Figure 5. Melt-spinning diagram for the production of amorphous steel [4].

Figure 6. Finished amorphous ribbon [4].

The superior properties of amorphous metal arise from the thinness (e.g. 25 µm thick) and high electrical resistivity of the alloy (e.g. over 100 µΩ·cm), which restrains eddy currents [3]. Additionally, domain walls can move freely through the random atomic structure. The rapid cooling results in a strip which is highly stressed and requires a stress-relief anneal. A low temperature of approximately 250 degrees Celsius, must be used to avoid destructive crystallization of the metal. Core losses in amorphous steel are around 1/3 of those for grain-oriented SiFe. However, the cost of producing amorphous metal and the problems of handling it and avoiding compressive stress, which might increase the losses, causes its widespread use for large machines to be limited. Hence, the project: “Recyclable Electrical Machine Designs with 3D-Flux and Non-Traditional Materials” looks for an alternative use of amorphous steel. This project belongs to Work Package 3 of DEMETER project. Stay tuned for more information. Some interesting links about amorphous steel and its properties:




Glossary [5]

Core losses: combined hysteresis and eddy current losses in a material.

Winding: a collection of connected coils.

Eddy currents: currents induced in electrically conducting material by a changing magnetic field, produces energy loss in the material.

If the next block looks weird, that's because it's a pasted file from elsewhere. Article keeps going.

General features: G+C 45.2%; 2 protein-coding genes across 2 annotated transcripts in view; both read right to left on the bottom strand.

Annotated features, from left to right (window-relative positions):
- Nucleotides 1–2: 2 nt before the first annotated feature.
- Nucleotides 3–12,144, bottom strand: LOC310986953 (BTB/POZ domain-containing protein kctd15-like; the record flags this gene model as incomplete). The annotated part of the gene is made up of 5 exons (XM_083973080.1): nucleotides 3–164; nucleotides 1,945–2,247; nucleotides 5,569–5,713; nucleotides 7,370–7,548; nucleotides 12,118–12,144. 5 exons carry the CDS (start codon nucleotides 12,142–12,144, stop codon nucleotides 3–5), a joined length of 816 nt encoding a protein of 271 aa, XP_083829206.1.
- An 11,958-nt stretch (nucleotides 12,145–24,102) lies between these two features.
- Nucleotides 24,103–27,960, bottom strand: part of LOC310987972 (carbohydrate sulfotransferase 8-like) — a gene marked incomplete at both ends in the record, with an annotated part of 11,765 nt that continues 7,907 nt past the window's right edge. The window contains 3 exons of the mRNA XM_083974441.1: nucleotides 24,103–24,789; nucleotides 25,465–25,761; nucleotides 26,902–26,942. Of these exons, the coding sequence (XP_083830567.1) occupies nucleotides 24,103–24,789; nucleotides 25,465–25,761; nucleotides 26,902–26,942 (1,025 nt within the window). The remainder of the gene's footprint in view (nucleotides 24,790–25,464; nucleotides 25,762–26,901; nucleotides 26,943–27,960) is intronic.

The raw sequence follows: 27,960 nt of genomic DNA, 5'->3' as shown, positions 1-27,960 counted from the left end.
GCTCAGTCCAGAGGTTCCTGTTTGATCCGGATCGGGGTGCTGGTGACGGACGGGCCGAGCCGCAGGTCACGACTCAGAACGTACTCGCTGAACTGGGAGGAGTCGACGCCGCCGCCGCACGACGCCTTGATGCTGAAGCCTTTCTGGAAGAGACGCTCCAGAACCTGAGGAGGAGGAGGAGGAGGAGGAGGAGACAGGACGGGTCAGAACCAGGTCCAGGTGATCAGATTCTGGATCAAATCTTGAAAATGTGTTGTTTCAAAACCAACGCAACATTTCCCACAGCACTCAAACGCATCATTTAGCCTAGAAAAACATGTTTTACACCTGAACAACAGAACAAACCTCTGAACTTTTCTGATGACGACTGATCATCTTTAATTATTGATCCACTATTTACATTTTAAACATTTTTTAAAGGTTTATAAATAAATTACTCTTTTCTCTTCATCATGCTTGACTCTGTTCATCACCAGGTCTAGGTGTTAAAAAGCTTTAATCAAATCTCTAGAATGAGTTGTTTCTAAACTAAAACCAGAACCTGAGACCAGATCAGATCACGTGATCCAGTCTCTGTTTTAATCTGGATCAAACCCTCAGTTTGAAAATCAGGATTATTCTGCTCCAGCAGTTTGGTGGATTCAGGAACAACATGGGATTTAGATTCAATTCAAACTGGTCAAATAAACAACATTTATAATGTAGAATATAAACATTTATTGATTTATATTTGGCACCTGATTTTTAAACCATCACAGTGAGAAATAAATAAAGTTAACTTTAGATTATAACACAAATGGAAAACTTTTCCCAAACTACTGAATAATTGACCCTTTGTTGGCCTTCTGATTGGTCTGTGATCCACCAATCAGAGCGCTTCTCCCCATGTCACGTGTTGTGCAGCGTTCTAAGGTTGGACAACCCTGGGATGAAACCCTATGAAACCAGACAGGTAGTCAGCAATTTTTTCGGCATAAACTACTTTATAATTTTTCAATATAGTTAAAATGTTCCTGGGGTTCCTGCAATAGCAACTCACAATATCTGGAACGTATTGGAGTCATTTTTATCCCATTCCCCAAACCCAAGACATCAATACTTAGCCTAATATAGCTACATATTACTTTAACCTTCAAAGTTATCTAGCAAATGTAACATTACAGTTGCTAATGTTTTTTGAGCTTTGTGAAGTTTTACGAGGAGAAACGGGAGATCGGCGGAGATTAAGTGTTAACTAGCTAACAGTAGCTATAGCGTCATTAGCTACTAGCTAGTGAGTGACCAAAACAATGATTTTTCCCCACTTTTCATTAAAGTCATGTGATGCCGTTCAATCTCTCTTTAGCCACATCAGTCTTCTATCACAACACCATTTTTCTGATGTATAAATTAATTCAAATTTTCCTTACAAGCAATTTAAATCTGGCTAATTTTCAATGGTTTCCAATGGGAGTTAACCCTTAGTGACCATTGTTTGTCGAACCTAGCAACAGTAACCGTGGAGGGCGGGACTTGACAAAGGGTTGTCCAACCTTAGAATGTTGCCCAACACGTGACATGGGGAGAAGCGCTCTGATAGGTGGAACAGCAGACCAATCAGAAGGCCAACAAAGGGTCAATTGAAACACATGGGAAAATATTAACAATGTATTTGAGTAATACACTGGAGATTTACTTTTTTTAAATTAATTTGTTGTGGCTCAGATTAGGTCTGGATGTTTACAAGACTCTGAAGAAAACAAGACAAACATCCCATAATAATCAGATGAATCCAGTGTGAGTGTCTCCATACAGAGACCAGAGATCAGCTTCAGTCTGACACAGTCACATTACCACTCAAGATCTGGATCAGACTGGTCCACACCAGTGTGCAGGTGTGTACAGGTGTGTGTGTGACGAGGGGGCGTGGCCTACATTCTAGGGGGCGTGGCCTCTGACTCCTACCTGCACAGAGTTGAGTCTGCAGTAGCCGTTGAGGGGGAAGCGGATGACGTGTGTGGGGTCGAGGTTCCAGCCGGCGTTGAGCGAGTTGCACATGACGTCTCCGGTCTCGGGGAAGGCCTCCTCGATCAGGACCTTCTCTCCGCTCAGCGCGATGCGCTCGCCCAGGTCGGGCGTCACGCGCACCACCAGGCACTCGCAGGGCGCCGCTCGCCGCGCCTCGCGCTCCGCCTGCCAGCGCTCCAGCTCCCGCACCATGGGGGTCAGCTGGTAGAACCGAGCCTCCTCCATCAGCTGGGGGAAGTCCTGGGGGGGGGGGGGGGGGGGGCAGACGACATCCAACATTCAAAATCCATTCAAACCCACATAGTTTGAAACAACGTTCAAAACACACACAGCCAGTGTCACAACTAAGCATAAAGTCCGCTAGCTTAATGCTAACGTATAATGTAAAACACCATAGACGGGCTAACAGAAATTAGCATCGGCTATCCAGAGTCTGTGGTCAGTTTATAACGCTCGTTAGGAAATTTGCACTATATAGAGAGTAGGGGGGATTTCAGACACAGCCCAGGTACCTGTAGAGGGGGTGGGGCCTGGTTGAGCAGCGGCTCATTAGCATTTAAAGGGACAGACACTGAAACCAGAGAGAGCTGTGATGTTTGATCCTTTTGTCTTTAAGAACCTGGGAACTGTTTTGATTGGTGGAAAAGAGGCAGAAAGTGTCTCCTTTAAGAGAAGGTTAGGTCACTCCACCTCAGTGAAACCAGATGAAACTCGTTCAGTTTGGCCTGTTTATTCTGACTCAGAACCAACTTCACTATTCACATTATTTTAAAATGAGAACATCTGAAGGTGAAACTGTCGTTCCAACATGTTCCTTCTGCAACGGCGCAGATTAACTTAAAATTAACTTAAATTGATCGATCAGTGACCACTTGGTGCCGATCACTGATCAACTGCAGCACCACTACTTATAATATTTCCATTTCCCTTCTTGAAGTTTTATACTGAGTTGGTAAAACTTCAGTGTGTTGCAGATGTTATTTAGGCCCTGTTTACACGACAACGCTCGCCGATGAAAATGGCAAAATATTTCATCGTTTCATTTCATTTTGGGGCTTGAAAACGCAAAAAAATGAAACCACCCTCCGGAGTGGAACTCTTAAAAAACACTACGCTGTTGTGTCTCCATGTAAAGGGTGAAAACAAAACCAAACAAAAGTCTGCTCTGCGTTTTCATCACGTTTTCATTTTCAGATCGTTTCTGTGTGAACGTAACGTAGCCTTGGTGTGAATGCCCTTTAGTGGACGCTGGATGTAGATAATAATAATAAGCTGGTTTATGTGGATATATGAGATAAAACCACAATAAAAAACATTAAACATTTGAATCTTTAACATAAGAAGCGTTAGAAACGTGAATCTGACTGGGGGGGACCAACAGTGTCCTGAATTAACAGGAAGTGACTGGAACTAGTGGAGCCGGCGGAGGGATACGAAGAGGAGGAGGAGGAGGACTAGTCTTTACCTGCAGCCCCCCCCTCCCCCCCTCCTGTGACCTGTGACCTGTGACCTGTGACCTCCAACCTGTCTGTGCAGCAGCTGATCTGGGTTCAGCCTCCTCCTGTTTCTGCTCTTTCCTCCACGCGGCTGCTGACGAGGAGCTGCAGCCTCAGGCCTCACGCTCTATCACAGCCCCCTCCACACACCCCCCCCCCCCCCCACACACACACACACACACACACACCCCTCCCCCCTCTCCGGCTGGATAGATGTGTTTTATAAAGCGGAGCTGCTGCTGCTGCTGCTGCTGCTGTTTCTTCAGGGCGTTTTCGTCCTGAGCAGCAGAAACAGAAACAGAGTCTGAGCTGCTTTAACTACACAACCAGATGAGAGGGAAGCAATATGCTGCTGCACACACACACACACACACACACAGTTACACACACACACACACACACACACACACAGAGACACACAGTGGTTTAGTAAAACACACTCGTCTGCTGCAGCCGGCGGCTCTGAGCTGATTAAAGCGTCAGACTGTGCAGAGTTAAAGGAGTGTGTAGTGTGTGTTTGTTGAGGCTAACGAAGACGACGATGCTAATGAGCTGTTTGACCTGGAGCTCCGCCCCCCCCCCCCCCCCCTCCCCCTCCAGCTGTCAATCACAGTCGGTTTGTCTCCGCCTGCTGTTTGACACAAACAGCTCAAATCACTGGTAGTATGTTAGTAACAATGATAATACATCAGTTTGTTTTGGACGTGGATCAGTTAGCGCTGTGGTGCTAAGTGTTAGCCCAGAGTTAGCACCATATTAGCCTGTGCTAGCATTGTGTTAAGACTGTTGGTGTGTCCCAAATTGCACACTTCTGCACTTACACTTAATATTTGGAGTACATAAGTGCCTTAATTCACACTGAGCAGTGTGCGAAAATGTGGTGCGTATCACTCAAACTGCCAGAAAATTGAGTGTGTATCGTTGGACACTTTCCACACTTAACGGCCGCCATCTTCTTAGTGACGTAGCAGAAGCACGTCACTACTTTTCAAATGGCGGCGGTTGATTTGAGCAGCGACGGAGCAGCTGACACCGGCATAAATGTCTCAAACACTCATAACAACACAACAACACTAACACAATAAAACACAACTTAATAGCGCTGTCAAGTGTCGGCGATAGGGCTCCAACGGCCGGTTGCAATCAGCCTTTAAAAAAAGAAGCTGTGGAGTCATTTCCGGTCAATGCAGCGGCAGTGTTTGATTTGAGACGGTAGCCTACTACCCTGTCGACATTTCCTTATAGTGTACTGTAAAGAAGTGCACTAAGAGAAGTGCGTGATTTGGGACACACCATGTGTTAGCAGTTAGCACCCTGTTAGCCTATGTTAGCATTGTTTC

Eddy current losses: energy losses due to eddy currents.


Hysteresis: a property of magnetic materials where the flux density in a material is a function of the history of the field intensity across the material, produces energy loss in a material.


Hysteresis losses energy losses due to hysteresis.


Permeability: a material property that describes how easily magnetic field flows through the material, analogous to how conductivity describes how easily current flows through a material.


Flux: magnetic field fluid, a scalar quantity describing the net fluid passing through an area.


Flux density: the density of the magnetic field fluid at a point in space, a spatial vector quantity.



[1] J. Soulard, “Design of Permanent Magnet Synchronous Machines- EJ2221.” Class Lectures. KTH- Royal Institute of Technology, September 2014.

[2] P. Beckley. “History of the development of electrical steels” in Electrical Steels for Rotating Machines, IEE power and energy series; no 37. Ed. London: The institution of Electrical Engineers, 2002, pp. 197-202.

[3] P. Beckley. “High-frequency applications” in Electrical Steels for Rotating Machines, IEE power and energy series; no 37. Ed. London: The Institution of Electrical Engineers, 2002, pp. 85-98.

[4] P. Beckley. “Competing materials” in Electrical Steels for Rotating Machines, IEE power and energy series; no 37. Ed. London: The institution of Electrical Engineers, 2002, pp. 197-202.

[5] D. Hanselman, “Appendix E,” in Brushless Permanent Magnet Motor Design, Magna Physics Publishing, second ed., 2006, pp. 373-379.